Using the Olympic torch as an excuse to crack down on peaceful critics is yet another bitter twist in Viet Nam’s pattern of repressing legitimate and peaceful dissent. Those arrested before and during the torch relay should be released immediately, said Amnesty International.
“Furthermore, the Vietnamese authorities must urgently investigate allegations of beatings against those detained, and ensure their safety and wellbeing.”
As the Olympic Torch relay made its stop in Viet Nam’s largest city, Ho Chi Minh City on 29 April 2008, police arrested at least 12 demonstrators who had protested peacefully against Chinese policies. The majority of arrests took place Hanoi, over 1,700 kilometres away from Ho Chi Minh City and the Olympic torch.
Amnesty International is deeply concerned at the ongoing campaign by the Vietnamese government to silence dissenting voices. Lawyers, trade unionists, religious leaders and Internet dissidents with links to emerging pro-democracy groups have been targeted since this crackdown began in 2006.
Earlier in April Vietnamese Prime Minister Nguyen Tan Dung urged the authorities to make the Olympic torch relay a success and ensure it would not “be affected by evil forces’ distorted information,” according to state controlled media.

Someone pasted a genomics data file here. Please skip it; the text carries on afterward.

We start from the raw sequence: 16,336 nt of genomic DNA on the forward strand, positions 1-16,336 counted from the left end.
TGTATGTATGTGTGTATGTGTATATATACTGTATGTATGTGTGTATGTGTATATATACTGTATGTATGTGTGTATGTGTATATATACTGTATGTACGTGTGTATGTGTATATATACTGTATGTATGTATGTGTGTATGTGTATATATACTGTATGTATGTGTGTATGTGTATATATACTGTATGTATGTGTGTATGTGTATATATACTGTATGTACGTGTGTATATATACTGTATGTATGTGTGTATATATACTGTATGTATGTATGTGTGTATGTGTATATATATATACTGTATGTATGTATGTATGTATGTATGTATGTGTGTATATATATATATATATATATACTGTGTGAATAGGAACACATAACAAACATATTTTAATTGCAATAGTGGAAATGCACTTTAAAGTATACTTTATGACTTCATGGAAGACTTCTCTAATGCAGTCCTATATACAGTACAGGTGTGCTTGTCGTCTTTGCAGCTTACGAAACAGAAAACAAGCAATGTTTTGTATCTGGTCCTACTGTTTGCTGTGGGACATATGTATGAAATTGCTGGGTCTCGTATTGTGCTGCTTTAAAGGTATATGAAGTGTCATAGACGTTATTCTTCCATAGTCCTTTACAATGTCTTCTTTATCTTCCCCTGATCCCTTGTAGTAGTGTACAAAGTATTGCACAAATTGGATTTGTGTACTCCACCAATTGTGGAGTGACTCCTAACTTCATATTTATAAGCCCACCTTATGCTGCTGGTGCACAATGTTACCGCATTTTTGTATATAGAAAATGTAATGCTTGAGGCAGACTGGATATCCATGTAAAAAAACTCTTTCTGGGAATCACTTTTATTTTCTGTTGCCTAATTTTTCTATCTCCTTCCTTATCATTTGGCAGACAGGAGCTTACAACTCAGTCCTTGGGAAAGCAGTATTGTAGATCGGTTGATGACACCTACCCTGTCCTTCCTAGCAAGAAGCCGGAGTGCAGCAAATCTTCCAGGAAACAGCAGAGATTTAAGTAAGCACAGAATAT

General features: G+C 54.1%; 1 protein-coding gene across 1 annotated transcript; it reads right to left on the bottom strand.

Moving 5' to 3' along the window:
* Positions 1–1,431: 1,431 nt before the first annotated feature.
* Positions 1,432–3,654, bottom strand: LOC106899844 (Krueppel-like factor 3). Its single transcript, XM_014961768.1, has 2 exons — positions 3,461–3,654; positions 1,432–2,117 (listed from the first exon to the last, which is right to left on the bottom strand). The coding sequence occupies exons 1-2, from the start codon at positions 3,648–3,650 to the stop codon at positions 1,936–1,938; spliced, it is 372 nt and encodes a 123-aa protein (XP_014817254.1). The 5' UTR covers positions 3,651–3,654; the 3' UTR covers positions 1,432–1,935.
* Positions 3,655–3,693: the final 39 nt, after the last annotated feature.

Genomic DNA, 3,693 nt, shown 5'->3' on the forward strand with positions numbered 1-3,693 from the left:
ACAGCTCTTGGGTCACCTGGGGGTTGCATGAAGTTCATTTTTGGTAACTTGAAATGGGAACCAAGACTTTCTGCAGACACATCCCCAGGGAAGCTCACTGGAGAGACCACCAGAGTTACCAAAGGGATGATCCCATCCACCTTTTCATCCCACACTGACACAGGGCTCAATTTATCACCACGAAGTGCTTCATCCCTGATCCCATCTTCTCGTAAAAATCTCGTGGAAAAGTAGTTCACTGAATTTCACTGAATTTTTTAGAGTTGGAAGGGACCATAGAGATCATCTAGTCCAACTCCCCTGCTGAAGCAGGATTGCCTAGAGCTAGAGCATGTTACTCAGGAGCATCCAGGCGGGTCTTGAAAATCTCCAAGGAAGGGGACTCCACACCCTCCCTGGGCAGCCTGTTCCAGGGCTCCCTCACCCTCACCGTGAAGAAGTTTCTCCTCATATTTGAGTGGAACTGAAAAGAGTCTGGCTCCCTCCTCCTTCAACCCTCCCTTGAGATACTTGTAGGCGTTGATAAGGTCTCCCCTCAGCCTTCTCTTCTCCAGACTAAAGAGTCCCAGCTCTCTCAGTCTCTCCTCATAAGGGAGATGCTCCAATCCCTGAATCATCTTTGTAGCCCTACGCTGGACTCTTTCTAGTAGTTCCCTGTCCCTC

In the days leading up to the torch relay, at least three people were arrested, including Nguyen Hoang Hai, a journalist and blogger who had featured articles about protests against China’s international policies. Most of those arrested on the day of the torch relay had voiced criticism against China about an ongoing territory dispute with Viet Nam over the Spratly and Paracel Islands, and about its policies in Tibet.
According to reports received by Amnesty International, Nguyen Xuan Nghia and another arrested person, Vu Hung, a teacher, were beaten by police. Vu Hung is among four who have since been released.
It remains unclear whether charges have been brought against any of those who remain in detention, such as writer Nguyen Xuan Nghia and Vu Anh Son, who are reportedly held in Kien An district, Hai Phong province.
In breach of international human rights law the Vietnamese penal code criminalises peaceful dissent. Amnesty International has repeatedly called on the authorities to urgently reform provisions relating to national security and ensure they are either removed or brought into line with international law. The organisation reiterates its calls on the Vietnamese authorities to honour its international human rights obligations by releasing all prisoners of conscience.